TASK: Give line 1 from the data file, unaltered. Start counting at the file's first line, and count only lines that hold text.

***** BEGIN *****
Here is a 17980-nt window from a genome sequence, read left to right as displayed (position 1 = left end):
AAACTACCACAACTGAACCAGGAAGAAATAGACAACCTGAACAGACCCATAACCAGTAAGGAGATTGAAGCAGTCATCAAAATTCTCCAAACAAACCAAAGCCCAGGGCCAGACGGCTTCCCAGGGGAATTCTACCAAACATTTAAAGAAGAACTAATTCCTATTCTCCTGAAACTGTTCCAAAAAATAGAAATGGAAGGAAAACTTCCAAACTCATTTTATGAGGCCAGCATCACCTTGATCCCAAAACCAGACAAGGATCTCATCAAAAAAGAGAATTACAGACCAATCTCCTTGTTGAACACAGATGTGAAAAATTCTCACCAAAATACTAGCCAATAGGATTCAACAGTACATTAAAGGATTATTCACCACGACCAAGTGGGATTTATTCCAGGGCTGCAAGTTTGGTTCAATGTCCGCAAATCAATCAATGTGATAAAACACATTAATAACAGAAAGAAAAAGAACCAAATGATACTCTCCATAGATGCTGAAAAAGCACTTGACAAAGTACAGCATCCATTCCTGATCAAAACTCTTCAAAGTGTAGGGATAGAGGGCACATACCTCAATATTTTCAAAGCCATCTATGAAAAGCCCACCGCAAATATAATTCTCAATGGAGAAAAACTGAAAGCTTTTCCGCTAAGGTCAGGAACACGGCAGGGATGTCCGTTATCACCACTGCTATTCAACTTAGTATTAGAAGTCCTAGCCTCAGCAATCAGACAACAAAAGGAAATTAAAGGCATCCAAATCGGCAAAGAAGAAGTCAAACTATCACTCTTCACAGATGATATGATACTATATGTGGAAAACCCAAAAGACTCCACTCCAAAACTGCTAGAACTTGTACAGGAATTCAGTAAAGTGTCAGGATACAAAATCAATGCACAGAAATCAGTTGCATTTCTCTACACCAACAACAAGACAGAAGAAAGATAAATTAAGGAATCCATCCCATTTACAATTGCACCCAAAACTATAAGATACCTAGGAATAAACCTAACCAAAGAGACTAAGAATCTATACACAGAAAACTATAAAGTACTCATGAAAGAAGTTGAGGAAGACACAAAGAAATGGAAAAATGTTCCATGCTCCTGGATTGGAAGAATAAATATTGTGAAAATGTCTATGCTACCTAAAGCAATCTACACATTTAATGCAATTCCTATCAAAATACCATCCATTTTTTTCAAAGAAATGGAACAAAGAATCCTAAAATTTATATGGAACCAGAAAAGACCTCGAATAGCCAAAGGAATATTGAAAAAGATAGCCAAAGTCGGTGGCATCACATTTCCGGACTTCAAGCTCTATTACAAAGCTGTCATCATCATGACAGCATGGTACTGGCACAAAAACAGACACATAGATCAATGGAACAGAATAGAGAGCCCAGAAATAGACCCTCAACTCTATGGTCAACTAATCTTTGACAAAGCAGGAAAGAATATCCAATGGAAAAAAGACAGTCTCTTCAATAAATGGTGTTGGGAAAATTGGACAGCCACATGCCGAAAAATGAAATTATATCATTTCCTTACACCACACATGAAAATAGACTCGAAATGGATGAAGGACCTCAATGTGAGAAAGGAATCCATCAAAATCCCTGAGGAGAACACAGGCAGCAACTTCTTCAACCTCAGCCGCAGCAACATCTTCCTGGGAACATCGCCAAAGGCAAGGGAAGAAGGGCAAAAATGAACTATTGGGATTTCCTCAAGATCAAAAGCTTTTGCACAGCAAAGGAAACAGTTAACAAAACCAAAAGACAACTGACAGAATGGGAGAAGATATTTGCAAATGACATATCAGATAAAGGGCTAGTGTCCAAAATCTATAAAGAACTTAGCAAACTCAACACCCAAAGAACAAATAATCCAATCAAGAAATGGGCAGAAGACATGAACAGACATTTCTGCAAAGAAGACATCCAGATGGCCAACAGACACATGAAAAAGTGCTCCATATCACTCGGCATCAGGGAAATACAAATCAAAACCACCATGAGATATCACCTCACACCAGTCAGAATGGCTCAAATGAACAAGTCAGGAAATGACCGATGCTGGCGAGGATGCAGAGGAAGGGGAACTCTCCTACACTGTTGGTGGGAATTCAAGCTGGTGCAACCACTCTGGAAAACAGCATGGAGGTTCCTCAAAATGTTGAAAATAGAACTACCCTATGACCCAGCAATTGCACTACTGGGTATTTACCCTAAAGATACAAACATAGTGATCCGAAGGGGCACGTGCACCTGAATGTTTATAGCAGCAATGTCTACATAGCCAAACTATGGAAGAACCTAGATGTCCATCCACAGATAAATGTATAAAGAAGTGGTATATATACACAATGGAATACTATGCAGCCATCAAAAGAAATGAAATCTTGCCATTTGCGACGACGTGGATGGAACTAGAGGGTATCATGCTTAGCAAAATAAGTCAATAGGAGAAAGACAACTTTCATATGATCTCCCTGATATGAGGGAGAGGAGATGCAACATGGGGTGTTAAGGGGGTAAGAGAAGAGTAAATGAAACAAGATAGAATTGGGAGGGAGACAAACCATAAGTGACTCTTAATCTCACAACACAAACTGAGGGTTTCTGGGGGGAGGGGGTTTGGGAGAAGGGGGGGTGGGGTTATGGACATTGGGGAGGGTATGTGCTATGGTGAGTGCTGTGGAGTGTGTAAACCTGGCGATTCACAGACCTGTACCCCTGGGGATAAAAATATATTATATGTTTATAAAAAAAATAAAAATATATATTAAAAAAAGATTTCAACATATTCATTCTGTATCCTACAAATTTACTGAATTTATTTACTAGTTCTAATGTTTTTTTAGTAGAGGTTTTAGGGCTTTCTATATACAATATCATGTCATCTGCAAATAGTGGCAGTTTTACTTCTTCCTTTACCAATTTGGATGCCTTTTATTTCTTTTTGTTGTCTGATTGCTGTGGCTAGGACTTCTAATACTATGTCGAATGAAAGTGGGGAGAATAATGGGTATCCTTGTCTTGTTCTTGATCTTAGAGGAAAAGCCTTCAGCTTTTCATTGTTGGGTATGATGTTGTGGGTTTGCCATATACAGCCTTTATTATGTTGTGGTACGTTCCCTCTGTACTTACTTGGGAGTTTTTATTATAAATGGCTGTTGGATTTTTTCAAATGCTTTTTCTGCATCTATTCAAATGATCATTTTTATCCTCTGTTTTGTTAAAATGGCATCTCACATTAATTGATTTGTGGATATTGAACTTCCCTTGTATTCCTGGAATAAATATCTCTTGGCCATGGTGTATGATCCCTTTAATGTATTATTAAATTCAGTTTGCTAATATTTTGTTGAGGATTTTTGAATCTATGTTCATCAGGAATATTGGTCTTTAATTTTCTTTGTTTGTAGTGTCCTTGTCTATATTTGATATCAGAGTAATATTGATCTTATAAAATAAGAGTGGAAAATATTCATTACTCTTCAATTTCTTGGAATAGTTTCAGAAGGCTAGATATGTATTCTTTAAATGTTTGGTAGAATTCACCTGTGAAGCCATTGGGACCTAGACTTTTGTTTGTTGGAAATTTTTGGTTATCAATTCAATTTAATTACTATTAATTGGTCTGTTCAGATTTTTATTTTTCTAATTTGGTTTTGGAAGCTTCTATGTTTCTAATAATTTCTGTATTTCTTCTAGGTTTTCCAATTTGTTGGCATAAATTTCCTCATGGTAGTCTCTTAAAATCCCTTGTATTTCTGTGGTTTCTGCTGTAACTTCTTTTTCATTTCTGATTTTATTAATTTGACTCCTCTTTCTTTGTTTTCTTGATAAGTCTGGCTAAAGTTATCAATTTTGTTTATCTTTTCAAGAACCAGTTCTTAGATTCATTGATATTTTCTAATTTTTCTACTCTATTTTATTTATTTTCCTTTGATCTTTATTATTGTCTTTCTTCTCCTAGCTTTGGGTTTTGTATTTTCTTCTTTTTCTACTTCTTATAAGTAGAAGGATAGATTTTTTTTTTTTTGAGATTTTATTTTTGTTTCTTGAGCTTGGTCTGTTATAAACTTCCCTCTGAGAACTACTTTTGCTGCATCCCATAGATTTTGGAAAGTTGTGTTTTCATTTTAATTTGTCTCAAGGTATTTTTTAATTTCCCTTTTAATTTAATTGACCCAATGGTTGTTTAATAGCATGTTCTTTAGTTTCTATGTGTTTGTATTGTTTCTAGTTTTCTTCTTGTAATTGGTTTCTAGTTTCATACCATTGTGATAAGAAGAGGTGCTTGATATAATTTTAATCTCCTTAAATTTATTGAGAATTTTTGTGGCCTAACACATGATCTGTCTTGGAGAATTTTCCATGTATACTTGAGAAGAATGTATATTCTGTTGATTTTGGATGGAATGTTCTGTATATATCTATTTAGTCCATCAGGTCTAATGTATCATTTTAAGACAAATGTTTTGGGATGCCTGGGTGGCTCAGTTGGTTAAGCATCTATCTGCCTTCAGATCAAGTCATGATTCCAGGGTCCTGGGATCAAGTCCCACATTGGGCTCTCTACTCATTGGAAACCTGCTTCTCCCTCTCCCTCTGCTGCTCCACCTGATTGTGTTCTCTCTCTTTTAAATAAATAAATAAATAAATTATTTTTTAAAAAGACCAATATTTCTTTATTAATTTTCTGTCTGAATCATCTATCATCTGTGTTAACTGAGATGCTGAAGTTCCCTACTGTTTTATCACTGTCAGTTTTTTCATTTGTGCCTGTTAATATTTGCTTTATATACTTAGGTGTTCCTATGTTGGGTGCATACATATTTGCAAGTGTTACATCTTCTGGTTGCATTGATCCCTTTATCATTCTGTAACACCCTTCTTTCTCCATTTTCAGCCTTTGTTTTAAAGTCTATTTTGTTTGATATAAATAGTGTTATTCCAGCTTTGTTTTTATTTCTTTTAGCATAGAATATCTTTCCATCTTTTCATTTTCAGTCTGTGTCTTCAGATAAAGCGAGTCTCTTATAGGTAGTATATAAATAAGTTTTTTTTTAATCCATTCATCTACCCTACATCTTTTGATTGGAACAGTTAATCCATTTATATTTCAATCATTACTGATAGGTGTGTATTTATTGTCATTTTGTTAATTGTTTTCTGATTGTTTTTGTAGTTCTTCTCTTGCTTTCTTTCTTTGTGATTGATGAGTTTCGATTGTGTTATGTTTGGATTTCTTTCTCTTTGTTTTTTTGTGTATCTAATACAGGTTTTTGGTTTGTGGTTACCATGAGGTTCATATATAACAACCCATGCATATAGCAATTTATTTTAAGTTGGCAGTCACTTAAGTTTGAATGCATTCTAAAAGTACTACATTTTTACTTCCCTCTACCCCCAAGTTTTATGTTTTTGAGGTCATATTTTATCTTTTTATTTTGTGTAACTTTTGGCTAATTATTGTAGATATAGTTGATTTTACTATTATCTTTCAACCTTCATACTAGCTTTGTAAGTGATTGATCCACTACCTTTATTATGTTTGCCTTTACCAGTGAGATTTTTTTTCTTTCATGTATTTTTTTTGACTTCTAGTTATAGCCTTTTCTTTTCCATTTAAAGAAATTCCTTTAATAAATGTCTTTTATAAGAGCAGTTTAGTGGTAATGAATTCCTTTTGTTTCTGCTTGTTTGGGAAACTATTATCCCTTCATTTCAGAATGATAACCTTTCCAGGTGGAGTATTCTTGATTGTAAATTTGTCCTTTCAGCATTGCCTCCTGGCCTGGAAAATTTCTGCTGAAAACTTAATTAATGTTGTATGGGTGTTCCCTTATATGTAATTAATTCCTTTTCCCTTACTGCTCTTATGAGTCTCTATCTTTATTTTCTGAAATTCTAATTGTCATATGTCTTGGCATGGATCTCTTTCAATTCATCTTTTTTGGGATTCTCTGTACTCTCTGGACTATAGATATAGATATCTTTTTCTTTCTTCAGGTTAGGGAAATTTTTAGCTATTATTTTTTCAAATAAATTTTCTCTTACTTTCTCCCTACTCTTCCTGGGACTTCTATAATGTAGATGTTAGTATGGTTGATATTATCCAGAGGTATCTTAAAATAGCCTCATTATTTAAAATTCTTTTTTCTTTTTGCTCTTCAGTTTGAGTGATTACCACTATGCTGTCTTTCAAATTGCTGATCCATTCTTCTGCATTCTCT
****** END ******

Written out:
Here is a 17980-nt window from a genome sequence, read left to right as displayed (position 1 = left end):